Lip numbness is another condition that’s rare but also possible. Our wisdom teeth are near the inferior alveolar nerve in the jaw. Damage to this nerve can result in lip numbness. Though usually temporary, it can be permanent if the damage is severe. This was why my dentist advised me to go for dental surgery earlier than later; I was at risk for this condition, and it was far more likely that I would make a full recovery from it in my youth than when I was older.

So, if you know you will have to eventually get your wisdom teeth removed, don’t put it off!

Costs and Subsidies

The cost of your wisdom tooth surgery depends on whether you see a public or private institution and the complexity of the case (whether tooth division or bone removal is necessary). This can be influenced by a few factors such as age (younger people have softer bone, making extraction easier), proximity to nerves (deeply buried teeth makes extraction harder), and the root shape of the tooth (an irregular root shape makes extraction harder as well).

As such, cost is pretty hard to predict, especially because charges can vary pretty widely between institutions. But for starters, it should be more than $600/tooth. Some places might even charge up to $2000/tooth. If you go for general anaesthesia, the cost should be about $800 higher due to the sedation administered.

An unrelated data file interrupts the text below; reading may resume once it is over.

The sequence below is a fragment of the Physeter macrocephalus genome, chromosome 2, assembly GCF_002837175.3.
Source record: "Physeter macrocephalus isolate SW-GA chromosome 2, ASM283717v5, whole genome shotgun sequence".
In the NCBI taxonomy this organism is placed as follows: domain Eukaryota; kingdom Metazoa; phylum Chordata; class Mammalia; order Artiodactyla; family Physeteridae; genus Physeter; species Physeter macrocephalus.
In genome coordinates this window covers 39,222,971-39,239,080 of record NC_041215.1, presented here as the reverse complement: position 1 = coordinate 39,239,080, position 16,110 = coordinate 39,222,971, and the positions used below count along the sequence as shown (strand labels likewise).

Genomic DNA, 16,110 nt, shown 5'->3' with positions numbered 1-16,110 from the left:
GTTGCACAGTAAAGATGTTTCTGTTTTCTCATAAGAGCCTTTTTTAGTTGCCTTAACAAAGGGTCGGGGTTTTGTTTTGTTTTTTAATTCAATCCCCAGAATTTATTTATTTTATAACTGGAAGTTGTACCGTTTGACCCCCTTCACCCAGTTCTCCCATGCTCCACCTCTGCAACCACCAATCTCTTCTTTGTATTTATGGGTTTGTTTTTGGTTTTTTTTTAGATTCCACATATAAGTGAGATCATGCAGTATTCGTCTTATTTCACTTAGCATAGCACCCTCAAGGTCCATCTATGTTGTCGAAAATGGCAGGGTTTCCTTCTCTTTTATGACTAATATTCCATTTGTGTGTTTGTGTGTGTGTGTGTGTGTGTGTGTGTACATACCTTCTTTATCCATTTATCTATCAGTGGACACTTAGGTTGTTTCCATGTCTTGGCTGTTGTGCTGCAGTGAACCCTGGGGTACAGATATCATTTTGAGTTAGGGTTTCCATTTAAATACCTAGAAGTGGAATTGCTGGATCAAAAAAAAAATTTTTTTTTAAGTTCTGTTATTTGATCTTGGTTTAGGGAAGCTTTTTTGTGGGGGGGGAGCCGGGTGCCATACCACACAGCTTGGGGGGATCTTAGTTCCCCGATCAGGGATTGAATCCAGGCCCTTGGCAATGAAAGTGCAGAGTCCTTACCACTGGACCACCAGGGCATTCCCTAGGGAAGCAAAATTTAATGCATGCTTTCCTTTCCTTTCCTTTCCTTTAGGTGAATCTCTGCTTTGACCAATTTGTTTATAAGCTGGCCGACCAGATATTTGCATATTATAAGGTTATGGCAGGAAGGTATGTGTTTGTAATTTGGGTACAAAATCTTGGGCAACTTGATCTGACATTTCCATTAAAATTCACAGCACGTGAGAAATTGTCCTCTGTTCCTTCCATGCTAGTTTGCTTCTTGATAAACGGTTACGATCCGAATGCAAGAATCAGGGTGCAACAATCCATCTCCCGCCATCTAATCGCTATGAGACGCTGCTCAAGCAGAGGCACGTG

Thankfully, you should be able to claim Medisave for your surgery costs for both public and private institutions whether you choose local or general anaesthesia. The average patient can claim about $950/tooth, but the amount you can claim is highly dependent on how many teeth you remove and the complexity of the cases. When I arranged to have all four of mine removed via general anaesthesia, it came close to $2000 but Medisave covered almost all of it.

However, if you have a more urgent case, please be aware that the wait between referrals from the polyclinic to the hospital can be quite long. It was a one-month wait between my referral from the polyclinic and the appointment at the public hospital. The earliest slot for the surgery was within the week, but I had mine done a month later so that it wouldn’t coincide with my exams.


This is the part that people hate the most. To deal with the pain in your jaw after the surgery, the doctor will prescribe painkillers and let you know how best to manage your pain. You can expect at least two to three days of recovery. It may hurt to even open your jaw, so try to limit that.

To care for your mouth, you should rinse your mouth with salt water to keep the wound clean and also dab the wound with gauze to absorb excess blood. You should also avoid dislodging your blood clots as that would lead to dry sockets. So, try not to smoke, spit, or even drink from a straw!

Lastly, eat soft food like porridge and soup and know that you’ll be back to eating your favourite food in no time!


I hope that this guide has helped you become a bit more familiar with this whole process, especially this is uncharted territory. However, as this is just a crash course about the process of having your wisdom teeth removed, you should still seek the opinion of a professional oral surgeon before deciding to remove your wisdom teeth. All the best and don’t worry too much, the pain will be over before you know it!